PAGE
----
Scientists went one step further to create machines that understand what a human being is saying, analyzing only his brain cells and then automatically converting his sentences into written text.
Researchers in the US have developed an artificial intelligence algorithm that can decode the brain’s neuronal activity and translate it in real-time into highly accurate sentences (only 3% error), which is achieved for the first time at this level.
Brain-machine interfaces have so far had limited success in decoding thought-based brain activity alone and thus producing artificial speech, achieving precision far less than physical speech, and have so far failed to do so; to read whole sentences rather than just words.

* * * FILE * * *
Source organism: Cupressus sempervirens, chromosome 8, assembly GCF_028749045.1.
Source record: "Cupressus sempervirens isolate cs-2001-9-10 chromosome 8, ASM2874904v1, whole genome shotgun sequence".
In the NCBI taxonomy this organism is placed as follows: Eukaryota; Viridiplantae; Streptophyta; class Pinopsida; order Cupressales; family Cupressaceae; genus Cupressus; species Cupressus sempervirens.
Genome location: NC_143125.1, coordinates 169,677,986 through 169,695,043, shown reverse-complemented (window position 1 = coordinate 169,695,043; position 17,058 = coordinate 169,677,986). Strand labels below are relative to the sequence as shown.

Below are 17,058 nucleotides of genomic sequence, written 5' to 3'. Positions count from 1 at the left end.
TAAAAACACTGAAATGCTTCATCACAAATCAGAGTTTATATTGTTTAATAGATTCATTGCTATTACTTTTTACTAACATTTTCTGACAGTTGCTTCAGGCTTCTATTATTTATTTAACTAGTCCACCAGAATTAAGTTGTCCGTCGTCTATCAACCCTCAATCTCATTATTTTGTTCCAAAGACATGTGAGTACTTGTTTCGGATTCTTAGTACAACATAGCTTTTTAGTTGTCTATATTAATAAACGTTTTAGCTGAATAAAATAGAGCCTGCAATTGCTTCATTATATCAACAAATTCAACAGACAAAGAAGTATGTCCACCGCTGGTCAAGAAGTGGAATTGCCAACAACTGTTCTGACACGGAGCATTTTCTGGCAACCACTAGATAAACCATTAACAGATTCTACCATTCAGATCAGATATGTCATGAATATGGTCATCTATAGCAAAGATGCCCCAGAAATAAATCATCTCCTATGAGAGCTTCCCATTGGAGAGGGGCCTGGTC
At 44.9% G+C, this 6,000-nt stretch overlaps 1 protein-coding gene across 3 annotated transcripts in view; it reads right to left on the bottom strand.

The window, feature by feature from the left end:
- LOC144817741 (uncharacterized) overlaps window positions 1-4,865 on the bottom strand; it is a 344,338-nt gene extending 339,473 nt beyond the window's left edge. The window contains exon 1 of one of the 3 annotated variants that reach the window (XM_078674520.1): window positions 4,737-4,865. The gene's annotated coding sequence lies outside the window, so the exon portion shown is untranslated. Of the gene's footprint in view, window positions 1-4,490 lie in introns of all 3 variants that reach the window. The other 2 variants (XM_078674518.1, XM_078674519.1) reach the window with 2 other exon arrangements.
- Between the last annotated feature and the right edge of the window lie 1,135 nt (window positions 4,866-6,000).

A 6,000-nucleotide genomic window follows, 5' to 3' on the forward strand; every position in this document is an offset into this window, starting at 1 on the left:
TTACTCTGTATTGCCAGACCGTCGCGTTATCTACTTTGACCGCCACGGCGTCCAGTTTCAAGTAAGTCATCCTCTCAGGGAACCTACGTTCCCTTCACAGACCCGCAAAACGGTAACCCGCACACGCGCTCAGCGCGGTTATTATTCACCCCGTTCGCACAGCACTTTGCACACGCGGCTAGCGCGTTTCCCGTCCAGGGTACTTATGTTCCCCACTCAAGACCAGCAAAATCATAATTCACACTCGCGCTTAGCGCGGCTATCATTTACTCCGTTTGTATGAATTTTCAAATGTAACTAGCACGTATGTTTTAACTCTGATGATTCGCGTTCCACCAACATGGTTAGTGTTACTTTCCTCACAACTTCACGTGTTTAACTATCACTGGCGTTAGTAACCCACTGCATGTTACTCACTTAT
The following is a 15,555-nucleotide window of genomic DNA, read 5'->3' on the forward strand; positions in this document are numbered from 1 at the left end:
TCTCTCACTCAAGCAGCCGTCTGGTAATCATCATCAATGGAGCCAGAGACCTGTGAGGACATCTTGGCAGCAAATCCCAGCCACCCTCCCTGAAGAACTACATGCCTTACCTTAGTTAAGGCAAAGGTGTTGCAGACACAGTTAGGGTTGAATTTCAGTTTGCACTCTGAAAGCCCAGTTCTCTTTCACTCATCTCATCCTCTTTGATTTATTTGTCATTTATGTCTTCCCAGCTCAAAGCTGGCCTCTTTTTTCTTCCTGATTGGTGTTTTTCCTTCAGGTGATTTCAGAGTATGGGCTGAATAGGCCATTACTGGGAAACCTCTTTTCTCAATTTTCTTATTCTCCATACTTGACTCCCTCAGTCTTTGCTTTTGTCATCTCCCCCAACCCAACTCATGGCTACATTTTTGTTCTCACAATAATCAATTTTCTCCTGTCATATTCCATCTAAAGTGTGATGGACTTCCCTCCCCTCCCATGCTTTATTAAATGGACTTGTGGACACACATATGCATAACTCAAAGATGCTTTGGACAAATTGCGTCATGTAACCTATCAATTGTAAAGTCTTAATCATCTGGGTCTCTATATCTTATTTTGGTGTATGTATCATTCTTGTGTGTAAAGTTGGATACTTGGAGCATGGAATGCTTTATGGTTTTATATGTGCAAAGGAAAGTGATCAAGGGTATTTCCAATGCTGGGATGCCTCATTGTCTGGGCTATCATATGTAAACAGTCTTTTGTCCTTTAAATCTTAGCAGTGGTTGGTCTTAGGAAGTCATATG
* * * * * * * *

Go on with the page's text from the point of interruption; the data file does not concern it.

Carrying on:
This time, the researchers, led by Joseph Makin and Edward Chang of the University of California-San Francisco, who published this in the journal “Nature Neuroscience”, took advantage of the latest developments in machine translation field to train artificial neural networks to directly convert neuron signals into sentences.
Four volunteers, whose skulls had been implanted with neuronal activity recording electrodes, were reading out loud text sentences. The artificial intelligence system thus learned to correlate neuronal signals with speech and word components (vowels, etc.), and then learned to “bind” words into sentences.
The accuracy of the algorithm is analogous to that used by “smart” business computer systems of automatic conversion of speech into written text.
However, according to researchers, the system still needs further improvement, as it has, so far, been unable to exceed 30 to 50 sentences, based on a vocabulary of up to 250 words.
The next step will be to enable the system to convert the neuronal activity of people who are just thinking and not talking into sentences.
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